We recently had the chance to catch up with the developers of procedural zombie survival game, Project Zomboid, to discuss the extraordinary drama of the months following its release earlier this year. The team behind the game told us about how they struggled to meet the initial flood of orders, and how charitable acts from Steam, Desura and Fileplanet helped them to stay afloat.
Project Zomboid picked up widespread interest as soon as it was announced. When it eventually went on sale it became a victim of its own success. Initially, there was no automated system in place for taking payment and distributing keys. The two-man team were forced to process every purchase manually.
"Our brains were sort of leaking out of our ears," said dev Andy Hodgetts. "The worst thing was because we were taking shifts we'd be doing it together for a bit and then I'd grab a few hours sleep and Chris carries on doing it and then he gets the sleep and I take over.
"You'd go for a coffee or something and come back and there's thirty more to do. It felt like you couldn't ever leave your desk."
"At the back of your mind you realise it's really good," said Andy's partner in crime, Chris Simpson, "but it's like, “Oh God!” We don't want to sound like we weren't grateful obviously."
To add to The Indie Stone's problems, pirates developed a version of Project Zomboid that would auto-update, putting extra strain on distribution servers and potentially costing the team huge sums of money. The Indie Stone were forced to remove the paid-for version and replaced it with a free demo.
Thankfully, by then word had spread about Project Zomboid, and the team started receiving offers of support from Steam, indie and mod download portal Desura and digital distribution service, FilePlanet.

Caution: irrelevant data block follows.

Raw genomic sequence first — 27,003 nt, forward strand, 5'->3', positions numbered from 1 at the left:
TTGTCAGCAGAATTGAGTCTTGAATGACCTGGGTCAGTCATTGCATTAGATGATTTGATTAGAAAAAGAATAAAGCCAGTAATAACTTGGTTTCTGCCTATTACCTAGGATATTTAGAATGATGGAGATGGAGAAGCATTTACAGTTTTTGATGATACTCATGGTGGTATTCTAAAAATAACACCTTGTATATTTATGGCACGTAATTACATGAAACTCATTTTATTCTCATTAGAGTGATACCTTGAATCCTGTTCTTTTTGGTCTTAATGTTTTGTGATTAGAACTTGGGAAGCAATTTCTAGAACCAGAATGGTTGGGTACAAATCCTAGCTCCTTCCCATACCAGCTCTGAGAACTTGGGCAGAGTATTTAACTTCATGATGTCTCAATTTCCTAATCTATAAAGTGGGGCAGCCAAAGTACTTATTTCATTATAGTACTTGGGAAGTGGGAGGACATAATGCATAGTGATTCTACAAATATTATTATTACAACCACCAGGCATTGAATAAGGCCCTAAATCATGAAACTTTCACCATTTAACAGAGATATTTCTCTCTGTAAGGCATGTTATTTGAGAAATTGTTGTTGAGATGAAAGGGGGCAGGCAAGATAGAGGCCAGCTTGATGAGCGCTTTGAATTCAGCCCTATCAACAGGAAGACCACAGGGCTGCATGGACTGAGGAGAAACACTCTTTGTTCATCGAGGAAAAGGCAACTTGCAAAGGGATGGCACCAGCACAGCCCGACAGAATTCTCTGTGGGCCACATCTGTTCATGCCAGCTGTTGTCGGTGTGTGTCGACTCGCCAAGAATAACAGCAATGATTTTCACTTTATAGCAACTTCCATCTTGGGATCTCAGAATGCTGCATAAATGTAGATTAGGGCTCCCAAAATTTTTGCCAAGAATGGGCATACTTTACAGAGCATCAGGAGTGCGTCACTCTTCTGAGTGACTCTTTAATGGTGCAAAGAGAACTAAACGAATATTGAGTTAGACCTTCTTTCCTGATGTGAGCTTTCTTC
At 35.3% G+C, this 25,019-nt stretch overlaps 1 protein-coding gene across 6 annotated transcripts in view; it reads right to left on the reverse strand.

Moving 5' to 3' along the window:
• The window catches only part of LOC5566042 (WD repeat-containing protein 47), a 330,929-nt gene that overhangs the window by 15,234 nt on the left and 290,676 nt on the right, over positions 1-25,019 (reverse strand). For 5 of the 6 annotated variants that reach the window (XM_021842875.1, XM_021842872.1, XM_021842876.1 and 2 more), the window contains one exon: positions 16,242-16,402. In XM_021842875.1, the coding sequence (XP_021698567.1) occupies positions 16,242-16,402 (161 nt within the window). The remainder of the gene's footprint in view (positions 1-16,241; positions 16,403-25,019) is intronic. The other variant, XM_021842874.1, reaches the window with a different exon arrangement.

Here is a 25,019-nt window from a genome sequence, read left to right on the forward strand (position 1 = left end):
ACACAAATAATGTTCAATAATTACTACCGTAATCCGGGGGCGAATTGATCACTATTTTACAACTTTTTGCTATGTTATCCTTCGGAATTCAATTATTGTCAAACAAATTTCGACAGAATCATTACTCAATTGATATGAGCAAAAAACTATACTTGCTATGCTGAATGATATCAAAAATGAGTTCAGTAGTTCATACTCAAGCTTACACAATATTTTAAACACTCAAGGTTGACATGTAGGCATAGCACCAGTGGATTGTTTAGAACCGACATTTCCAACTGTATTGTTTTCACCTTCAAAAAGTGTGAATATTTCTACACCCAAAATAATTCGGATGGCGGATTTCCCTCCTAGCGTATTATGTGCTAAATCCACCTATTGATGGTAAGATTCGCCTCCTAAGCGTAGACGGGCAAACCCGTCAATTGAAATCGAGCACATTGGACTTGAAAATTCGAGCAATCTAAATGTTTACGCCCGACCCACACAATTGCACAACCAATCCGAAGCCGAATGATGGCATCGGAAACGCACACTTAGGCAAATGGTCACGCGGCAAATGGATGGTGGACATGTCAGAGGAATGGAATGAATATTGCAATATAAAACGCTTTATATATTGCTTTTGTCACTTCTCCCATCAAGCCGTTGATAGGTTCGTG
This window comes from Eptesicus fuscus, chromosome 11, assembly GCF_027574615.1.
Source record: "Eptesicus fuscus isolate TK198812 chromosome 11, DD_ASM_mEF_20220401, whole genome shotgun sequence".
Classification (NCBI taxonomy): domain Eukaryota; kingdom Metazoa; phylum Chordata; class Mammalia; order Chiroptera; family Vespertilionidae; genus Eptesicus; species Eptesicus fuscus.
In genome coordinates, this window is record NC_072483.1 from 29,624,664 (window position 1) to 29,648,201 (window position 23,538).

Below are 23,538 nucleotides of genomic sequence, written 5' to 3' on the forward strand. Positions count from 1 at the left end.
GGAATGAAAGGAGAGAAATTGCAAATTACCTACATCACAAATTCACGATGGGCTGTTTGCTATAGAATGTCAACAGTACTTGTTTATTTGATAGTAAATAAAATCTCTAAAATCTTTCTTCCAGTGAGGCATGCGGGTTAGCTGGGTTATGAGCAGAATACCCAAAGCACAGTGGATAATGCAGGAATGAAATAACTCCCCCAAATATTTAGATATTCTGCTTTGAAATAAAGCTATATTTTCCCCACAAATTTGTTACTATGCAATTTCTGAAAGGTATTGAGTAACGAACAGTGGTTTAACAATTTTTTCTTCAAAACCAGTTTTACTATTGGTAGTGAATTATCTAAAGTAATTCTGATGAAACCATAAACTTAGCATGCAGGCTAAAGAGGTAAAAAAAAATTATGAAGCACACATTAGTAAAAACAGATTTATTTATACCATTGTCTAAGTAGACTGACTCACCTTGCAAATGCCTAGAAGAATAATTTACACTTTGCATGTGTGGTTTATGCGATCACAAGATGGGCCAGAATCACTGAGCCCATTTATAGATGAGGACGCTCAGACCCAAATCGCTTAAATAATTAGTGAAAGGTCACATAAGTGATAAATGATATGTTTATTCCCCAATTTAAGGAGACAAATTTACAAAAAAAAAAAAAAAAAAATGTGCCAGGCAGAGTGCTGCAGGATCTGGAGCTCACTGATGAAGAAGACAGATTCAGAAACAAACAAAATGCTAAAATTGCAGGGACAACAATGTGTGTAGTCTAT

"In the case of Steam, we're getting all the perks of Steam apart from being on the store, and it's all via redeem code," said Chris. "We get to use their servers we get to update, we get to be in their library, we get all these things. As far as I can see they're not getting a penny from this, so perhaps it's in preparation for when we do get on Steam, but they're doing us a huge favour."
"Desura likewise have made, I'm not sure it's specifically for us, I'm sure they're using it on other games, but they've made a special API for donationware, alphaware development models. So people can opt in at any time and it'll squirt their email address to us so we can add them to our list and then they can get a Steam code. Because to this day we've not trusted PayPal, it gives us a way people can buy it on Desura, send it through to our servers, and then get a Steam code."
FilePlanet also gave the team a helping hand, providing The Indie Stone with extra features to help thwart the pirates. "Even though it's meant to be you can download files that you can use like mods, games, free stuff like demos, we're going to have a version on there that has a username and password so it's completely useless unless you've already bought the game. But they've allowed us to update it and everything."
If you'd like to support The Indie Stone, Project Zomboid can be pre-ordered for £5 , though The Indie Stone can't supply up to date alpha builds right now because of piracy issues explained here . Instead, the current version of the game is available as a free demo download now from the Project Zomboid site . For more, check out our preview .
We'll have more on the remarkable development of Project Zomboid, including news of car bomb scares and upcoming game features, very soon on PC Gamer.com.